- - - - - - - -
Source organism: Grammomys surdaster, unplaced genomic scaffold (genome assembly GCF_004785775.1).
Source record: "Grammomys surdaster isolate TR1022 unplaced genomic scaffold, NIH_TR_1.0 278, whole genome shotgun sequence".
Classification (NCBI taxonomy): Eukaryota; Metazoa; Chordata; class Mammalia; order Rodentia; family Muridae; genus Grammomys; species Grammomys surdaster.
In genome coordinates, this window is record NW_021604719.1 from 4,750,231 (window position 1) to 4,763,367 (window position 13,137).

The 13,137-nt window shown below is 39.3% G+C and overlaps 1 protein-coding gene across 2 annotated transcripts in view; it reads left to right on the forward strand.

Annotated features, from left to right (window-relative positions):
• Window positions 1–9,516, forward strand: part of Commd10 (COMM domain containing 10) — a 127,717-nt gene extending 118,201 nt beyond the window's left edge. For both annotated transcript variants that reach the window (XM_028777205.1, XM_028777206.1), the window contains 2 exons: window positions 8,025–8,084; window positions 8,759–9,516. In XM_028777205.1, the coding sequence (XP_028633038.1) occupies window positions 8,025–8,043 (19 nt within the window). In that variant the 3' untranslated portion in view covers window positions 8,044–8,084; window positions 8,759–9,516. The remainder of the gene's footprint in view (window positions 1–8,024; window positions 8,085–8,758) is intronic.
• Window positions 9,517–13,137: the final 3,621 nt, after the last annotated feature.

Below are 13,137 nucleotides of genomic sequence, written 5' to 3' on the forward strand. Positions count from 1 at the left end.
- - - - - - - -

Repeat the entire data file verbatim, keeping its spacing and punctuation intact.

Source organism: Grammomys surdaster, unplaced genomic scaffold (genome assembly GCF_004785775.1).
Source record: "Grammomys surdaster isolate TR1022 unplaced genomic scaffold, NIH_TR_1.0 278, whole genome shotgun sequence".
Classification (NCBI taxonomy): Eukaryota; Metazoa; Chordata; class Mammalia; order Rodentia; family Muridae; genus Grammomys; species Grammomys surdaster.
In genome coordinates, this window is record NW_021604719.1 from 4,750,231 (window position 1) to 4,763,367 (window position 13,137).

The 13,137-nt window shown below is 39.3% G+C and overlaps 1 protein-coding gene across 2 annotated transcripts in view; it reads left to right on the forward strand.

Annotated features, from left to right (window-relative positions):
• Window positions 1–9,516, forward strand: part of Commd10 (COMM domain containing 10) — a 127,717-nt gene extending 118,201 nt beyond the window's left edge. For both annotated transcript variants that reach the window (XM_028777205.1, XM_028777206.1), the window contains 2 exons: window positions 8,025–8,084; window positions 8,759–9,516. In XM_028777205.1, the coding sequence (XP_028633038.1) occupies window positions 8,025–8,043 (19 nt within the window). In that variant the 3' untranslated portion in view covers window positions 8,044–8,084; window positions 8,759–9,516. The remainder of the gene's footprint in view (window positions 1–8,024; window positions 8,085–8,758) is intronic.
• Window positions 9,517–13,137: the final 3,621 nt, after the last annotated feature.

Below are 13,137 nucleotides of genomic sequence, written 5' to 3' on the forward strand. Positions count from 1 at the left end.